Dispatches | November 03, 2006

A package appeared in my mailbox yesterday.  Inside were five skinny paperback volumes and a sheet of publicity copy introducing me to “The Shakespeare Novels.”  Each book has a black-grounded cover with a neon banner across the front, on which is printed the title of one or another of Shakespeare’s best-known tragedies: Romeo and Juliet, Macbeth, King Lear, Hamlet and Othello.  The names of the publisher and the author of the “novels” are not all that relevant here (and so I won’t name them).  What concerns me is the project, which is a simultaneous translation of much of Shakespeare’s language into contemporary English, and a transposition of drama to novel. These are the plays in their entirety, but with “descriptive settings, characters vividly brought to life, and plots presented in imaginative detail.”  (You have to wonder which of Shakespeare’s major characters isn’t brought vividly to life in the original plays, and where his plots lack in imaginative detail).

To forestall any doubt one might feel about the value of the novelizations, the publicity copy provides reassurance that in them, Shakespeare’s language and art have been “preserved word-for-word in literary prose that is ‘translated’ and occasionally modernized (never simplified).” 

For what?  For why? Not that translation is a bad thing, when it allows us to read literature that we wouldn’t otherwise be able to read. There’s no point in listing here; we can all cite scores of world-literature classics that form part of a basic thinking-person’s enrichment and education.  And we’re all aware that no translation ever does justice to a masterpiece, either in terms of semantic precision or, more urgently, in terms of conveying its artistry.

The “Shakespeare Novels,” the publicity suggests, are for use in conjunction with the original plays, apparently as a sort of guilt-free substitute for study aids such as Cliffs Notes.  Okay, fine.  But given that the “novels” provide no critical notes or discussion, I’ve been having trouble figuring out what their unique purpose might be.  Is it so students and inexperienced readers can understand Shakespeare’s sixteenth-century English?  I pulled out my old Riverside Shakespeare, confirmed that my memory was correct regarding its liberal notes and glosses, and concluded that there’s plenty of high-caliber help already available for the Shakespeare-reading novice.  Help that doesn’t include passages like this exchange between Iago and Roderigo: “‘. . . the fact is,’ Iago says with a wily sneer, “‘I have a way to make working for him [Othello] work for me.’ Intrigued, Roderigo listens up.”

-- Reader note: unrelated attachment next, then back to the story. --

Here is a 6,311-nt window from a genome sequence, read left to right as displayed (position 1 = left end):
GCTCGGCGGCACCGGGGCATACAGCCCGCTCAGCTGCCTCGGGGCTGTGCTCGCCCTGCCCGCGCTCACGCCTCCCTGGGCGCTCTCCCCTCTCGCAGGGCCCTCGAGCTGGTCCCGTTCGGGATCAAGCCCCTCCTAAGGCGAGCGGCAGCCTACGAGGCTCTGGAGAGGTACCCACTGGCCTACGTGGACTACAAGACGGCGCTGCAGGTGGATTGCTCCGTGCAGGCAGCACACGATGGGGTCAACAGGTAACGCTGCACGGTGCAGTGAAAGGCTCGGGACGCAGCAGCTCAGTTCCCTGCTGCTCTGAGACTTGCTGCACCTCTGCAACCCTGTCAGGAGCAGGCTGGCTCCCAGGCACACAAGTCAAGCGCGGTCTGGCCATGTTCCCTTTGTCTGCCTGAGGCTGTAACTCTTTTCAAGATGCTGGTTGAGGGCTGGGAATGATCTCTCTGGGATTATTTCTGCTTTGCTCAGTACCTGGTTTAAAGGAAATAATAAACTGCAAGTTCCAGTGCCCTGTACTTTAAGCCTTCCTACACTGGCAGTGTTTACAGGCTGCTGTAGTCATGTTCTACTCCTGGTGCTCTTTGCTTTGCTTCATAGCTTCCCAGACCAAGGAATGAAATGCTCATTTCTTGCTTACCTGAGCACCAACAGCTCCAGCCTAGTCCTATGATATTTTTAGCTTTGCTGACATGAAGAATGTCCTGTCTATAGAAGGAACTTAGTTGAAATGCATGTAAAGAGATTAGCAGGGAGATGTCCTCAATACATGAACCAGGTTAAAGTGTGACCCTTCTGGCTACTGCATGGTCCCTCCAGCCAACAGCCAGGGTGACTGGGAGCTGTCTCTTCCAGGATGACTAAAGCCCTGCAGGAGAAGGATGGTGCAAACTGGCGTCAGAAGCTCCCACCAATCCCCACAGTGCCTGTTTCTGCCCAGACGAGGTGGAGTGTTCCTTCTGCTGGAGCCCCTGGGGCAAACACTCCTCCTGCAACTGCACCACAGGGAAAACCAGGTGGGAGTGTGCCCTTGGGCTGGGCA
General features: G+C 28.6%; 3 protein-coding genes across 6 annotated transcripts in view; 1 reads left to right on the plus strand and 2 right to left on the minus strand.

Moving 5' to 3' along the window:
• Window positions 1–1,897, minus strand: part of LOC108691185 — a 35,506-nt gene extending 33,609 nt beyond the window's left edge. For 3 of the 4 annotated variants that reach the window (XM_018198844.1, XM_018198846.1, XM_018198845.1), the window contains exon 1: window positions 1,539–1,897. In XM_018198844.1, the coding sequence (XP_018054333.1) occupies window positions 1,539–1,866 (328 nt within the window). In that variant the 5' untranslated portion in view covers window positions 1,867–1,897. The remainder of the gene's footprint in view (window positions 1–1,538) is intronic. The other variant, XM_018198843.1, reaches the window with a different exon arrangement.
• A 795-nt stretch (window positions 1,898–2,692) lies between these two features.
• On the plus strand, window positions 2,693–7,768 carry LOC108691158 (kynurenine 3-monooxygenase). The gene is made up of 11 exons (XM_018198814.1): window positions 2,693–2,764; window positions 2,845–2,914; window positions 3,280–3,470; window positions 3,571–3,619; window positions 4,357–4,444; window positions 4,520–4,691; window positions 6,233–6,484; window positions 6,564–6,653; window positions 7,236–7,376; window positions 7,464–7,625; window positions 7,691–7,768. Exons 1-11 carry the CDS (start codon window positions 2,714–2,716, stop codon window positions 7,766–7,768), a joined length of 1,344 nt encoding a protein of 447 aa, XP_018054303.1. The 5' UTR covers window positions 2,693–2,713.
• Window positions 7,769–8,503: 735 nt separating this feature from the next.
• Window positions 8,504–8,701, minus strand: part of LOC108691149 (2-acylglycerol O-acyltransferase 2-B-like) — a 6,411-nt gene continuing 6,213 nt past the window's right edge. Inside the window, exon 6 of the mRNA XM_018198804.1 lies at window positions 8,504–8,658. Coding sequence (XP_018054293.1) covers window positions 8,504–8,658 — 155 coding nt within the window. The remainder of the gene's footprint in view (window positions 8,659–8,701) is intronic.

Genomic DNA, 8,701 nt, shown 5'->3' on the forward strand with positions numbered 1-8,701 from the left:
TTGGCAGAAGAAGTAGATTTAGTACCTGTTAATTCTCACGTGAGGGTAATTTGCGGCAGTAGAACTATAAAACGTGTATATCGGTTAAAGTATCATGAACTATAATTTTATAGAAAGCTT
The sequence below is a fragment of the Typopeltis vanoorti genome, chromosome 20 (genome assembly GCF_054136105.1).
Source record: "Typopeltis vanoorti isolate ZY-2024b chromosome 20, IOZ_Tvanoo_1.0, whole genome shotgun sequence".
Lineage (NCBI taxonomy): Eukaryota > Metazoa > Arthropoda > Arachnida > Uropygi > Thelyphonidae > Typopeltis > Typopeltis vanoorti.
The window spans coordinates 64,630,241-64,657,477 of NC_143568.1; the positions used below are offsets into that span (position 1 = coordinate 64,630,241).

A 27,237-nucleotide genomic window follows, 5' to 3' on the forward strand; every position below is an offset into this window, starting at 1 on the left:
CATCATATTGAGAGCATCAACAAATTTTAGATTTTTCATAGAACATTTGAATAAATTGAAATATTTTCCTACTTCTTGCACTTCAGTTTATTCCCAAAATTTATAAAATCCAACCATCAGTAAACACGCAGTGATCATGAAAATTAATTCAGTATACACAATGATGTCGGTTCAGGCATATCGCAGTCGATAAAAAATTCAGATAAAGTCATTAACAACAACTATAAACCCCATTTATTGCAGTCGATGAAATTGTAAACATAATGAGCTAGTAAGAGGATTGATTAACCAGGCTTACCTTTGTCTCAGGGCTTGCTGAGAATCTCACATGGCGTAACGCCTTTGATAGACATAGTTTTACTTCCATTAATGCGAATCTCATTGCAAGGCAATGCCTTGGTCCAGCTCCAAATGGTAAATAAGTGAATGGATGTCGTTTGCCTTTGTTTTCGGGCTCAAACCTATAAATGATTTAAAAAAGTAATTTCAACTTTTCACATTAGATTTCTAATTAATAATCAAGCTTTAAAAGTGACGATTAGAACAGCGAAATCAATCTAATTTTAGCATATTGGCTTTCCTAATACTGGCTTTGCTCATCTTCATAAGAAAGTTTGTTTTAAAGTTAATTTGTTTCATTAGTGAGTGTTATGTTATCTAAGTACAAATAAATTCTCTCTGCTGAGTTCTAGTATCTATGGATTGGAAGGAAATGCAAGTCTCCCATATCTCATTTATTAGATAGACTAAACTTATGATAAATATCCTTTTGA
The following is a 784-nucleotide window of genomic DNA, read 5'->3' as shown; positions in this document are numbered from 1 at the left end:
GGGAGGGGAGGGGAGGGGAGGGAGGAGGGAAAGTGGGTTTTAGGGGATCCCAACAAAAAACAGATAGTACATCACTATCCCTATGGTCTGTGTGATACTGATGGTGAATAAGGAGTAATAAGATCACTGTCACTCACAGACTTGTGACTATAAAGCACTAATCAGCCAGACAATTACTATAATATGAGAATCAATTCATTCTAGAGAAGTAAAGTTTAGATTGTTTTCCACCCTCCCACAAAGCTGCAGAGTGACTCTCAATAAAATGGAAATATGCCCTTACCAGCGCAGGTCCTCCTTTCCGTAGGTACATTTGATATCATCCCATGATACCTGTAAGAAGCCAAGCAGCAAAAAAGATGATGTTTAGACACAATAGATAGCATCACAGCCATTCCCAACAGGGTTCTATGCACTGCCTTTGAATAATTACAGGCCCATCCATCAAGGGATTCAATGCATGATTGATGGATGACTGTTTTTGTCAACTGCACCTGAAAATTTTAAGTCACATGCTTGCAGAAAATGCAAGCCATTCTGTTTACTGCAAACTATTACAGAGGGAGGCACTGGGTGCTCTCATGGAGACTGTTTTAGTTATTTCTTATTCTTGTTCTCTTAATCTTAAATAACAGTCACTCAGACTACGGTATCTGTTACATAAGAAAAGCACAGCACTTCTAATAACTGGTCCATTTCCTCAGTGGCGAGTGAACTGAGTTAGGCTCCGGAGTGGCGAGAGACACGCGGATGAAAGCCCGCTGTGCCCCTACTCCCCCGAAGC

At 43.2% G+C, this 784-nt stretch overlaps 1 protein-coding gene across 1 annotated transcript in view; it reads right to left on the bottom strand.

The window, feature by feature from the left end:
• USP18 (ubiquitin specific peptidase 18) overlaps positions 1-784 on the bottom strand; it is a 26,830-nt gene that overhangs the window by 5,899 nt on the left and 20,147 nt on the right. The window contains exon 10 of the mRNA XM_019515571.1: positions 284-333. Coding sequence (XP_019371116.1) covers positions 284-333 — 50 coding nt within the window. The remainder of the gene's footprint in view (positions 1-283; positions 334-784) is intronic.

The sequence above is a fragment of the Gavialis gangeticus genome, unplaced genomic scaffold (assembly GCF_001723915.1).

Literature, both great and ordinary, has always been plagued by parasites, whether in the form of bad literary criticism, superfluous biographies, abridgements or condensed versions and the now-emerging phenomenon of fan fiction. Unnecessary translations or cross-genre transpositions, well-intentioned though they may be, are just another sort of parasite that obscures (to mix a metaphor here) the gem they’re leeching off of.

I tested the Shakespeare novels with a couple of famous scenes to see how well they made the real thing shine.  For me, they didn’t.  Remember Hamlet’s poignant dying request to Horatio?  (“If thou didst ever hold me in they heart,/Absent thee from felicity a while,/And in this harsh world draw they breath in pain/To tell my story.”) 

In Shakespearenovel-speak it translates like this:  “If ever you had the least affection for me-put aside your own happiness for awhile and in these cruel times, painful though it may be, see that my story gets told.”  Well, it’s kinda the same . . . isn’t it?

God grant us the integrity to respect the things that don’t need translating, the ability to translate the ones that do-and the wisdom to know the difference!